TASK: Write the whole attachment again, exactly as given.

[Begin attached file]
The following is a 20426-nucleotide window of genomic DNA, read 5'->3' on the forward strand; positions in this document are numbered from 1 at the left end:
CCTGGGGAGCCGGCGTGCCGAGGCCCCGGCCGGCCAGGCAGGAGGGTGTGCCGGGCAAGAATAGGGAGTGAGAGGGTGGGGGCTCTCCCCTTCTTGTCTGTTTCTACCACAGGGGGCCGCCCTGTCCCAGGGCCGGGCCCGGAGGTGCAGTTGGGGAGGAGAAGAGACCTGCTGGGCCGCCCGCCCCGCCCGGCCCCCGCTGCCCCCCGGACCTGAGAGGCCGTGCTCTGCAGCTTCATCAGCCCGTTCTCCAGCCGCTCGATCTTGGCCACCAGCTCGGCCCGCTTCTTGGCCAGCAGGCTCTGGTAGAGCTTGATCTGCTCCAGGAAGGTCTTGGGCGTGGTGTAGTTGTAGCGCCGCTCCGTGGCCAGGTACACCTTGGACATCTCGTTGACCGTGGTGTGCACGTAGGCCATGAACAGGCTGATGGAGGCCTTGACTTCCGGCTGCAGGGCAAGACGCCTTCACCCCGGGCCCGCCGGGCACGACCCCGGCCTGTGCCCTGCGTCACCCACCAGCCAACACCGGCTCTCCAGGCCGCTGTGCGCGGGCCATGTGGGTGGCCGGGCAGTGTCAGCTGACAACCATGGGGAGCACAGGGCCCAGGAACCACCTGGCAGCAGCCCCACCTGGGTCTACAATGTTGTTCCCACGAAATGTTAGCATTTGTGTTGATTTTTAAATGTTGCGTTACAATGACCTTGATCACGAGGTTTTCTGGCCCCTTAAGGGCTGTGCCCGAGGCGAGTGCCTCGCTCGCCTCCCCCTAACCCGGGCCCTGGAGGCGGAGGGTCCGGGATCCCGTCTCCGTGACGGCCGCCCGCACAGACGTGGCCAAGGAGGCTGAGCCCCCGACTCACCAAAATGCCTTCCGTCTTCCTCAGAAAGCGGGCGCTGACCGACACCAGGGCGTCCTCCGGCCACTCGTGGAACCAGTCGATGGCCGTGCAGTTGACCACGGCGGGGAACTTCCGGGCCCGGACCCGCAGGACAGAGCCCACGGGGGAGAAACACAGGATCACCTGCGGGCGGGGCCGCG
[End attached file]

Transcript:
The following is a 20426-nucleotide window of genomic DNA, read 5'->3' on the forward strand; positions in this document are numbered from 1 at the left end:
CCTGGGGAGCCGGCGTGCCGAGGCCCCGGCCGGCCAGGCAGGAGGGTGTGCCGGGCAAGAATAGGGAGTGAGAGGGTGGGGGCTCTCCCCTTCTTGTCTGTTTCTACCACAGGGGGCCGCCCTGTCCCAGGGCCGGGCCCGGAGGTGCAGTTGGGGAGGAGAAGAGACCTGCTGGGCCGCCCGCCCCGCCCGGCCCCCGCTGCCCCCCGGACCTGAGAGGCCGTGCTCTGCAGCTTCATCAGCCCGTTCTCCAGCCGCTCGATCTTGGCCACCAGCTCGGCCCGCTTCTTGGCCAGCAGGCTCTGGTAGAGCTTGATCTGCTCCAGGAAGGTCTTGGGCGTGGTGTAGTTGTAGCGCCGCTCCGTGGCCAGGTACACCTTGGACATCTCGTTGACCGTGGTGTGCACGTAGGCCATGAACAGGCTGATGGAGGCCTTGACTTCCGGCTGCAGGGCAAGACGCCTTCACCCCGGGCCCGCCGGGCACGACCCCGGCCTGTGCCCTGCGTCACCCACCAGCCAACACCGGCTCTCCAGGCCGCTGTGCGCGGGCCATGTGGGTGGCCGGGCAGTGTCAGCTGACAACCATGGGGAGCACAGGGCCCAGGAACCACCTGGCAGCAGCCCCACCTGGGTCTACAATGTTGTTCCCACGAAATGTTAGCATTTGTGTTGATTTTTAAATGTTGCGTTACAATGACCTTGATCACGAGGTTTTCTGGCCCCTTAAGGGCTGTGCCCGAGGCGAGTGCCTCGCTCGCCTCCCCCTAACCCGGGCCCTGGAGGCGGAGGGTCCGGGATCCCGTCTCCGTGACGGCCGCCCGCACAGACGTGGCCAAGGAGGCTGAGCCCCCGACTCACCAAAATGCCTTCCGTCTTCCTCAGAAAGCGGGCGCTGACCGACACCAGGGCGTCCTCCGGCCACTCGTGGAACCAGTCGATGGCCGTGCAGTTGACCACGGCGGGGAACTTCCGGGCCCGGACCCGCAGGACAGAGCCCACGGGGGAGAAACACAGGATCACCTGCGGGCGGGGCCGCG